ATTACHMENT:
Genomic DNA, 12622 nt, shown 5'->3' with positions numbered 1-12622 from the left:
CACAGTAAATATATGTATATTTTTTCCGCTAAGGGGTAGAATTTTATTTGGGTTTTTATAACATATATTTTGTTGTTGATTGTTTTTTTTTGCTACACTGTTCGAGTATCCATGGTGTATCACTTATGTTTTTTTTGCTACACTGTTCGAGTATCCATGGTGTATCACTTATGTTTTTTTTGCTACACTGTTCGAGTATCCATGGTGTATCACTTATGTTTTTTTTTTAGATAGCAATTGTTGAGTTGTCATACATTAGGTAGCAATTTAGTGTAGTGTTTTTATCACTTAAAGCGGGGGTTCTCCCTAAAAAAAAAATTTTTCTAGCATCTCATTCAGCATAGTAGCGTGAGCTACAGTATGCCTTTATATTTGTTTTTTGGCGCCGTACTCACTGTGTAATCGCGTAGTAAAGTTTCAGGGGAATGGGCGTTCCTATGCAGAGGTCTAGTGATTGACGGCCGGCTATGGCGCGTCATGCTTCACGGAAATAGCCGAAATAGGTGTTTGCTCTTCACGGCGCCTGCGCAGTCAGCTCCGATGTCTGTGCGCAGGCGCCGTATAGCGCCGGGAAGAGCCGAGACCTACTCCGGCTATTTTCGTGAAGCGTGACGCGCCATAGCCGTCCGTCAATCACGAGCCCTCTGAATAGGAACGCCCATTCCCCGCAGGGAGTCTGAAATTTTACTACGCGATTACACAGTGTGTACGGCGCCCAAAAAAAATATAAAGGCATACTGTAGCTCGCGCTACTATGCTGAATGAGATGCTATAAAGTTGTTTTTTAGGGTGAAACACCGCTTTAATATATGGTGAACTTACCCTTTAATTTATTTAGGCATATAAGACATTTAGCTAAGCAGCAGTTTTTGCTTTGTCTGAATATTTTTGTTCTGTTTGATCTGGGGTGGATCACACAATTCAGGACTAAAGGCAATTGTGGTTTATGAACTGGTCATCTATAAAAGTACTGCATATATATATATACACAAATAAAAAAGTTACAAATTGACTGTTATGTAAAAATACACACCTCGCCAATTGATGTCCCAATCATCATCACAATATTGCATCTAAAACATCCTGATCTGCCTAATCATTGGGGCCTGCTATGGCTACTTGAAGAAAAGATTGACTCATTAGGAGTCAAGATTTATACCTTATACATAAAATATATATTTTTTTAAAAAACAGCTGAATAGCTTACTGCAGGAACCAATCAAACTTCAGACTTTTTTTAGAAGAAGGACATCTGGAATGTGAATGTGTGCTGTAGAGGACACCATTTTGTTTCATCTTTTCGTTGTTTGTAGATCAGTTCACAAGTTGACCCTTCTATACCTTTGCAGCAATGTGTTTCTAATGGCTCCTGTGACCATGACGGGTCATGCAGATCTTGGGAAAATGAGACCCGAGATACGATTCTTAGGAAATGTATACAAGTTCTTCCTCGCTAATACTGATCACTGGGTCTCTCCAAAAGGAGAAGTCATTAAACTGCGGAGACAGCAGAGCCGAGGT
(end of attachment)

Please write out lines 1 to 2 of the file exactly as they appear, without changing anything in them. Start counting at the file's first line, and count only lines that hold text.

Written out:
Genomic DNA, 12622 nt, shown 5'->3' with positions numbered 1-12622 from the left:
CACAGTAAATATATGTATATTTTTTCCGCTAAGGGGTAGAATTTTATTTGGGTTTTTATAACATATATTTTGTTGTTGATTGTTTTTTTTTGCTACACTGTTCGAGTATCCATGGTGTATCACTTATGTTTTTTTTGCTACACTGTTCGAGTATCCATGGTGTATCACTTATGTTTTTTTTGCTACACTGTTCGAGTATCCATGGTGTATCACTTATGTTTTTTTTTTAGATAGCAATTGTTGAGTTGTCATACATTAGGTAGCAATTTAGTGTAGTGTTTTTATCACTTAAAGCGGGGGTTCTCCCTAAAAAAAAAATTTTTCTAGCATCTCATTCAGCATAGTAGCGTGAGCTACAGTATGCCTTTATATTTGTTTTTTGGCGCCGTACTCACTGTGTAATCGCGTAGTAAAGTTTCAGGGGAATGGGCGTTCCTATGCAGAGGTCTAGTGATTGACGGCCGGCTATGGCGCGTCATGCTTCACGGAAATAGCCGAAATAGGTGTTTGCTCTTCACGGCGCCTGCGCAGTCAGCTCCGATGTCTGTGCGCAGGCGCCGTATAGCGCCGGGAAGAGCCGAGACCTACTCCGGCTATTTTCGTGAAGCGTGACGCGCCATAGCCGTCCGTCAATCACGAGCCCTCTGAATAGGAACGCCCATTCCCCGCAGGGAGTCTGAAATTTTACTACGCGATTACACAGTGTGTACGGCGCCCAAAAAAAATATAAAGGCATACTGTAGCTCGCGCTACTATGCTGAATGAGATGCTATAAAGTTGTTTTTTAGGGTGAAACACCGCTTTAATATATGGTGAACTTACCCTTTAATTTATTTAGGCATATAAGACATTTAGCTAAGCAGCAGTTTTTGCTTTGTCTGAATATTTTTGTTCTGTTTGATCTGGGGTGGATCACACAATTCAGGACTAAAGGCAATTGTGGTTTATGAACTGGTCATCTATAAAAGTACTGCATATATATATATACACAAATAAAAAAGTTACAAATTGACTGTTATGTAAAAATACACACCTCGCCAATTGATGTCCCAATCATCATCACAATATTGCATCTAAAACATCCTGATCTGCCTAATCATTGGGGCCTGCTATGGCTACTTGAAGAAAAGATTGACTCATTAGGAGTCAAGATTTATACCTTATACATAAAATATATATTTTTTTAAAAAACAGCTGAATAGCTTACTGCAGGAACCAATCAAACTTCAGACTTTTTTTAGAAGAAGGACATCTGGAATGTGAATGTGTGCTGTAGAGGACACCATTTTGTTTCATCTTTTCGTTGTTTGTAGATCAGTTCACAAGTTGACCCTTCTATACCTTTGCAGCAATGTGTTTCTAATGGCTCCTGTGACCATGACGGGTCATGCAGATCTTGGGAAAATGAGACCCGAGATACGATTCTTAGGAAATGTATACAAGTTCTTCCTCGCTAATACTGATCACTGGGTCTCTCCAAAAGGAGAAGTCATTAAACTGCGGAGACAGCAGAGCCGAGGT